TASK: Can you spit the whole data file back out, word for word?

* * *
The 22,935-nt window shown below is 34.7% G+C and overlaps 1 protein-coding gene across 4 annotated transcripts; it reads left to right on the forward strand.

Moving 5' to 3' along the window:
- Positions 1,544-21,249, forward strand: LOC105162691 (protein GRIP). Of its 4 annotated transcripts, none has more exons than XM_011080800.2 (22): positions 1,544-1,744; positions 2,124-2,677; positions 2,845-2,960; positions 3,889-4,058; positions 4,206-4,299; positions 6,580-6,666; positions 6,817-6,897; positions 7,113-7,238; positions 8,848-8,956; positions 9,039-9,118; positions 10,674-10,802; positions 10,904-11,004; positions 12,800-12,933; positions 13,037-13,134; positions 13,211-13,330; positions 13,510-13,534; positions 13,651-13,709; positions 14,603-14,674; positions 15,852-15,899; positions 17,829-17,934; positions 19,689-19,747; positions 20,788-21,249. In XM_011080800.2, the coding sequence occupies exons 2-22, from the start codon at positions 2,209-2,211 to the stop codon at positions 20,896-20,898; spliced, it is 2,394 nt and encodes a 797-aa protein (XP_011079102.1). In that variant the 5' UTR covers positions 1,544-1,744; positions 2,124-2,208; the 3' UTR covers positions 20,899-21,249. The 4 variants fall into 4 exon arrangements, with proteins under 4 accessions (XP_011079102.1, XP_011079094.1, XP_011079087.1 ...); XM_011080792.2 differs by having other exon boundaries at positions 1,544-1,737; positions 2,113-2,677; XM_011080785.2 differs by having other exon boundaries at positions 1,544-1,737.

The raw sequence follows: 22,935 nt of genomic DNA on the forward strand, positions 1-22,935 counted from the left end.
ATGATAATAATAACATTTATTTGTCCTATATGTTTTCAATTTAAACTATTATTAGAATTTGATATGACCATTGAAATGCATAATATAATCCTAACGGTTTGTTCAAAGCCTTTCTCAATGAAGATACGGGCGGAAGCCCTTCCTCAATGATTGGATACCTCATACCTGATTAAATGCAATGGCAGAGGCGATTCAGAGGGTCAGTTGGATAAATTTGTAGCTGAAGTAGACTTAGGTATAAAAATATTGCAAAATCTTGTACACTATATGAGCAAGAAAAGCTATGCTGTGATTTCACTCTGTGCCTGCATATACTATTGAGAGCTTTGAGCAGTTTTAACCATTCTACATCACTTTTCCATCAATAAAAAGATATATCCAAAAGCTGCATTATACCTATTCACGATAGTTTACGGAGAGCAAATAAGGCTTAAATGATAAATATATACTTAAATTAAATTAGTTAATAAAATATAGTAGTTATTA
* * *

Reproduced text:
The 22,935-nt window shown below is 34.7% G+C and overlaps 1 protein-coding gene across 4 annotated transcripts; it reads left to right on the forward strand.

Moving 5' to 3' along the window:
- Positions 1,544-21,249, forward strand: LOC105162691 (protein GRIP). Of its 4 annotated transcripts, none has more exons than XM_011080800.2 (22): positions 1,544-1,744; positions 2,124-2,677; positions 2,845-2,960; positions 3,889-4,058; positions 4,206-4,299; positions 6,580-6,666; positions 6,817-6,897; positions 7,113-7,238; positions 8,848-8,956; positions 9,039-9,118; positions 10,674-10,802; positions 10,904-11,004; positions 12,800-12,933; positions 13,037-13,134; positions 13,211-13,330; positions 13,510-13,534; positions 13,651-13,709; positions 14,603-14,674; positions 15,852-15,899; positions 17,829-17,934; positions 19,689-19,747; positions 20,788-21,249. In XM_011080800.2, the coding sequence occupies exons 2-22, from the start codon at positions 2,209-2,211 to the stop codon at positions 20,896-20,898; spliced, it is 2,394 nt and encodes a 797-aa protein (XP_011079102.1). In that variant the 5' UTR covers positions 1,544-1,744; positions 2,124-2,208; the 3' UTR covers positions 20,899-21,249. The 4 variants fall into 4 exon arrangements, with proteins under 4 accessions (XP_011079102.1, XP_011079094.1, XP_011079087.1 ...); XM_011080792.2 differs by having other exon boundaries at positions 1,544-1,737; positions 2,113-2,677; XM_011080785.2 differs by having other exon boundaries at positions 1,544-1,737.

The raw sequence follows: 22,935 nt of genomic DNA on the forward strand, positions 1-22,935 counted from the left end.
ATGATAATAATAACATTTATTTGTCCTATATGTTTTCAATTTAAACTATTATTAGAATTTGATATGACCATTGAAATGCATAATATAATCCTAACGGTTTGTTCAAAGCCTTTCTCAATGAAGATACGGGCGGAAGCCCTTCCTCAATGATTGGATACCTCATACCTGATTAAATGCAATGGCAGAGGCGATTCAGAGGGTCAGTTGGATAAATTTGTAGCTGAAGTAGACTTAGGTATAAAAATATTGCAAAATCTTGTACACTATATGAGCAAGAAAAGCTATGCTGTGATTTCACTCTGTGCCTGCATATACTATTGAGAGCTTTGAGCAGTTTTAACCATTCTACATCACTTTTCCATCAATAAAAAGATATATCCAAAAGCTGCATTATACCTATTCACGATAGTTTACGGAGAGCAAATAAGGCTTAAATGATAAATATATACTTAAATTAAATTAGTTAATAAAATATAGTAGTTATTA